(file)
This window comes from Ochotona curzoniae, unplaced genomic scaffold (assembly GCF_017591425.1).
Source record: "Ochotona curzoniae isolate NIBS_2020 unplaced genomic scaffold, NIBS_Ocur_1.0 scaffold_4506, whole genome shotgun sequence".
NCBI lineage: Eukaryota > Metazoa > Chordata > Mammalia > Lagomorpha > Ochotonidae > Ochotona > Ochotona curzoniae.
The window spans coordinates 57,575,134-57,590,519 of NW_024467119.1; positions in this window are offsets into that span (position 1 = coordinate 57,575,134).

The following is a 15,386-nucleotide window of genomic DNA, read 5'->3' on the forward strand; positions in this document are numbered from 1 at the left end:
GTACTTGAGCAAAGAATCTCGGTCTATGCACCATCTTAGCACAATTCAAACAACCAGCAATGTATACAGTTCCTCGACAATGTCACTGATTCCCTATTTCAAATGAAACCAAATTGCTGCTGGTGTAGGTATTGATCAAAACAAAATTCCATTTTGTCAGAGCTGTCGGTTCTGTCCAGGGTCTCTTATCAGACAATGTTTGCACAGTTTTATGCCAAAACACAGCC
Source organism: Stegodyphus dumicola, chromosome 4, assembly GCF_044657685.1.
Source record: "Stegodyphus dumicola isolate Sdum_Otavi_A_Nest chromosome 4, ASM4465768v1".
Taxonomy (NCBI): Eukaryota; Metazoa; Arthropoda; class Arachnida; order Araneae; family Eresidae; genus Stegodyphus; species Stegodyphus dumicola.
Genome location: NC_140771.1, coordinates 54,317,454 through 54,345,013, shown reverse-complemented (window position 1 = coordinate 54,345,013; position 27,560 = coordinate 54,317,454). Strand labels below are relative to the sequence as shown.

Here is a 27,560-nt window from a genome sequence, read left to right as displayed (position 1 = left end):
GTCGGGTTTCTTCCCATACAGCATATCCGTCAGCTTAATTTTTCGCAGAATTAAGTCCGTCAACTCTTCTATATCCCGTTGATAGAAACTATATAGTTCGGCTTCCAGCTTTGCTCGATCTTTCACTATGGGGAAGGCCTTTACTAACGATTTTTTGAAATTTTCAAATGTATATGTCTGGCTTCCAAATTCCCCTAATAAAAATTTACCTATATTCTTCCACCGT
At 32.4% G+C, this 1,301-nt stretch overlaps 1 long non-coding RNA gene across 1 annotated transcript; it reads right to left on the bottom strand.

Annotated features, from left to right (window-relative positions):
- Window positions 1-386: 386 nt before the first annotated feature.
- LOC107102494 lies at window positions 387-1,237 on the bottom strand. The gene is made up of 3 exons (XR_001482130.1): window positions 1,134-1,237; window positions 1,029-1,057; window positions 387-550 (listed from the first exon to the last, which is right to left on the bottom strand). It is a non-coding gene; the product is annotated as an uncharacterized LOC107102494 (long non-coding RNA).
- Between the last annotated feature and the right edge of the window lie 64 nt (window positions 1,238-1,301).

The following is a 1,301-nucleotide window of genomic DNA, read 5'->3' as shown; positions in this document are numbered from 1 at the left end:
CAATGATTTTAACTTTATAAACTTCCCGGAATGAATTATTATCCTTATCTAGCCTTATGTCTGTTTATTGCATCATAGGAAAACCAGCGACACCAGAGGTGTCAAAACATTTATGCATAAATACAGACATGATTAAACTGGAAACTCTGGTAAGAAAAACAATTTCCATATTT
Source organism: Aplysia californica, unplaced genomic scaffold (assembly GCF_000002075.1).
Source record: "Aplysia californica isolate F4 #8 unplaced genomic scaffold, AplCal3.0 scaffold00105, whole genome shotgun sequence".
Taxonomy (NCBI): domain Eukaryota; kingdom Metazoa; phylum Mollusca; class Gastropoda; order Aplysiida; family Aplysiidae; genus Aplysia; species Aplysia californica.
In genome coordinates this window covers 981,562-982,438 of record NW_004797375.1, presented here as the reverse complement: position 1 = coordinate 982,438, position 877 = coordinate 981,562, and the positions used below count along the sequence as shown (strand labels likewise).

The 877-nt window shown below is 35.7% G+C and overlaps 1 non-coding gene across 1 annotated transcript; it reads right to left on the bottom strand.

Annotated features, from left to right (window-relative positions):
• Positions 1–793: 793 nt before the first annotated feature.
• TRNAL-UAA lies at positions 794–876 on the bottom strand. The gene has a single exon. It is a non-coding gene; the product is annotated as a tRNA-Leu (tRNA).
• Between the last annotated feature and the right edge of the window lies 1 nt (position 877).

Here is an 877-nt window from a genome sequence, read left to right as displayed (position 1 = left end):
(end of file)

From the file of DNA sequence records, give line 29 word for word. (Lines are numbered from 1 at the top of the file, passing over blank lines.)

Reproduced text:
Here is an 877-nt window from a genome sequence, read left to right as displayed (position 1 = left end):